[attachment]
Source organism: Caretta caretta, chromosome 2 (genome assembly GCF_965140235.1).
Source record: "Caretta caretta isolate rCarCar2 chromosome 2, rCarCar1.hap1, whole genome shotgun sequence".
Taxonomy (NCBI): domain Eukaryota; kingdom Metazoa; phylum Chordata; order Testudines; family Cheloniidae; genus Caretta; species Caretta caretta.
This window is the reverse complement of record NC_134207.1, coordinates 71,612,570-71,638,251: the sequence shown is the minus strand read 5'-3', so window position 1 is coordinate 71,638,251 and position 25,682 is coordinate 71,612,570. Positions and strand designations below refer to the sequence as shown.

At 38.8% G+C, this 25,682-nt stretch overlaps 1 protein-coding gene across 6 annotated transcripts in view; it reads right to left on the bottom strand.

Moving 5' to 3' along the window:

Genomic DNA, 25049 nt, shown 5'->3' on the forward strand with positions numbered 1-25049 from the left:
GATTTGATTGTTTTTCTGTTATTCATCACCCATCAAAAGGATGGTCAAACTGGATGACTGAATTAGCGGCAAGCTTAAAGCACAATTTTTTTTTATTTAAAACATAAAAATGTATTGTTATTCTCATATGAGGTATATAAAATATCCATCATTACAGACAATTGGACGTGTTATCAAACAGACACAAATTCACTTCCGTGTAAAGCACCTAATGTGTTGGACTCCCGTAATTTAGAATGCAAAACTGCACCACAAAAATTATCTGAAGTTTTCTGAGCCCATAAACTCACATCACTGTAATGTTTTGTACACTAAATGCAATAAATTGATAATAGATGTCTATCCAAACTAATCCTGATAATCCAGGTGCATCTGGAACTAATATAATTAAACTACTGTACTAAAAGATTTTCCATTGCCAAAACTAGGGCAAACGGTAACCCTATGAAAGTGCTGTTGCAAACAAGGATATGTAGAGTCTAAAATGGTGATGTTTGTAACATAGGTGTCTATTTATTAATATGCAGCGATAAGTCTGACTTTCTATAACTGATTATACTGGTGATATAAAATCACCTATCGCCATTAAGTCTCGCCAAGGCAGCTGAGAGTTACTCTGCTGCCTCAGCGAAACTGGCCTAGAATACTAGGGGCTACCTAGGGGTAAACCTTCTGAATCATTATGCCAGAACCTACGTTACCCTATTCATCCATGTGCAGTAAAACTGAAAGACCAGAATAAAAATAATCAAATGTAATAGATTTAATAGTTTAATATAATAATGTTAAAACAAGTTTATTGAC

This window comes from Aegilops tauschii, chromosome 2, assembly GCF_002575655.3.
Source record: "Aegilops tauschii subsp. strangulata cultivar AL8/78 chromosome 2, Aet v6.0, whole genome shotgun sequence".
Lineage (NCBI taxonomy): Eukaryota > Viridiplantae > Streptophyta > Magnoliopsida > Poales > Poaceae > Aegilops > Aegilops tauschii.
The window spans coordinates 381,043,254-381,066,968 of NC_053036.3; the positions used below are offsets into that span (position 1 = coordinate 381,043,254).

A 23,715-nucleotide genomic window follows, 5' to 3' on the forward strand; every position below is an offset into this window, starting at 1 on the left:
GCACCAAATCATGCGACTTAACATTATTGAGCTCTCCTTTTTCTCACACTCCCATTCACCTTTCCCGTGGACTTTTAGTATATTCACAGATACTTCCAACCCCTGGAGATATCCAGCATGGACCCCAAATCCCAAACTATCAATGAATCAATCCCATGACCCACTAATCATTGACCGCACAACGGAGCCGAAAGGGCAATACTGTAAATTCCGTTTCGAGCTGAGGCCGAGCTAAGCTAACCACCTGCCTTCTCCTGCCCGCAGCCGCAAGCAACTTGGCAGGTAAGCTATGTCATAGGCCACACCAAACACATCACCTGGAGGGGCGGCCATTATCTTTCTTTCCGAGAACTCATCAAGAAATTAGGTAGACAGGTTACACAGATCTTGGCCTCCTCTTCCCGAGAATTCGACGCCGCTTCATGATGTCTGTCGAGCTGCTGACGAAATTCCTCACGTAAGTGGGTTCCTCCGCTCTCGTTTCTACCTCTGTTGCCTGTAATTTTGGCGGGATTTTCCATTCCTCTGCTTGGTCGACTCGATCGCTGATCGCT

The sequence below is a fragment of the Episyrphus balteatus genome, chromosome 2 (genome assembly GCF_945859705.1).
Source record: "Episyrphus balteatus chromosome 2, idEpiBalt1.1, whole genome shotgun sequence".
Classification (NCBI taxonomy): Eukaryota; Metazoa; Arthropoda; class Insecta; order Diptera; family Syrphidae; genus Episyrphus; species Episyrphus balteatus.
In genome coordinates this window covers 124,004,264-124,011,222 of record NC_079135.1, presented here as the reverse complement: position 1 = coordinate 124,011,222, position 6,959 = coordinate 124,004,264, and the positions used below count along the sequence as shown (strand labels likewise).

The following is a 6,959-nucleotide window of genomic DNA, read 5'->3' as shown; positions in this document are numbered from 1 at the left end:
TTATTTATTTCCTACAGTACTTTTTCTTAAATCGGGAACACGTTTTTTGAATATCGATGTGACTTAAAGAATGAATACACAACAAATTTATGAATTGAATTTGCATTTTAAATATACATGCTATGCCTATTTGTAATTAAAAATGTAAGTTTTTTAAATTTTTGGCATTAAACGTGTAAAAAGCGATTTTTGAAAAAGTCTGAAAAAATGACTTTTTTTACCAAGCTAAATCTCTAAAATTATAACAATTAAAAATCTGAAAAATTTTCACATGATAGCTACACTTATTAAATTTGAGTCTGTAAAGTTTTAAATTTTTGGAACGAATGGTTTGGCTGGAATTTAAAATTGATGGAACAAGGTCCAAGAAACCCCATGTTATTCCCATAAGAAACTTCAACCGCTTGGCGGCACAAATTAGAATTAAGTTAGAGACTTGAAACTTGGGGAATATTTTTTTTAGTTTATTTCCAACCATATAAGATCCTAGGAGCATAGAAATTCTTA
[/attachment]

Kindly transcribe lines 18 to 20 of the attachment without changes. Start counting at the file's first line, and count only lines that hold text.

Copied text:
In genome coordinates this window covers 124,004,264-124,011,222 of record NC_079135.1, presented here as the reverse complement: position 1 = coordinate 124,011,222, position 6,959 = coordinate 124,004,264, and the positions used below count along the sequence as shown (strand labels likewise).

The following is a 6,959-nucleotide window of genomic DNA, read 5'->3' as shown; positions in this document are numbered from 1 at the left end:
TTATTTATTTCCTACAGTACTTTTTCTTAAATCGGGAACACGTTTTTTGAATATCGATGTGACTTAAAGAATGAATACACAACAAATTTATGAATTGAATTTGCATTTTAAATATACATGCTATGCCTATTTGTAATTAAAAATGTAAGTTTTTTAAATTTTTGGCATTAAACGTGTAAAAAGCGATTTTTGAAAAAGTCTGAAAAAATGACTTTTTTTACCAAGCTAAATCTCTAAAATTATAACAATTAAAAATCTGAAAAATTTTCACATGATAGCTACACTTATTAAATTTGAGTCTGTAAAGTTTTAAATTTTTGGAACGAATGGTTTGGCTGGAATTTAAAATTGATGGAACAAGGTCCAAGAAACCCCATGTTATTCCCATAAGAAACTTCAACCGCTTGGCGGCACAAATTAGAATTAAGTTAGAGACTTGAAACTTGGGGAATATTTTTTTTAGTTTATTTCCAACCATATAAGATCCTAGGAGCATAGAAATTCTTA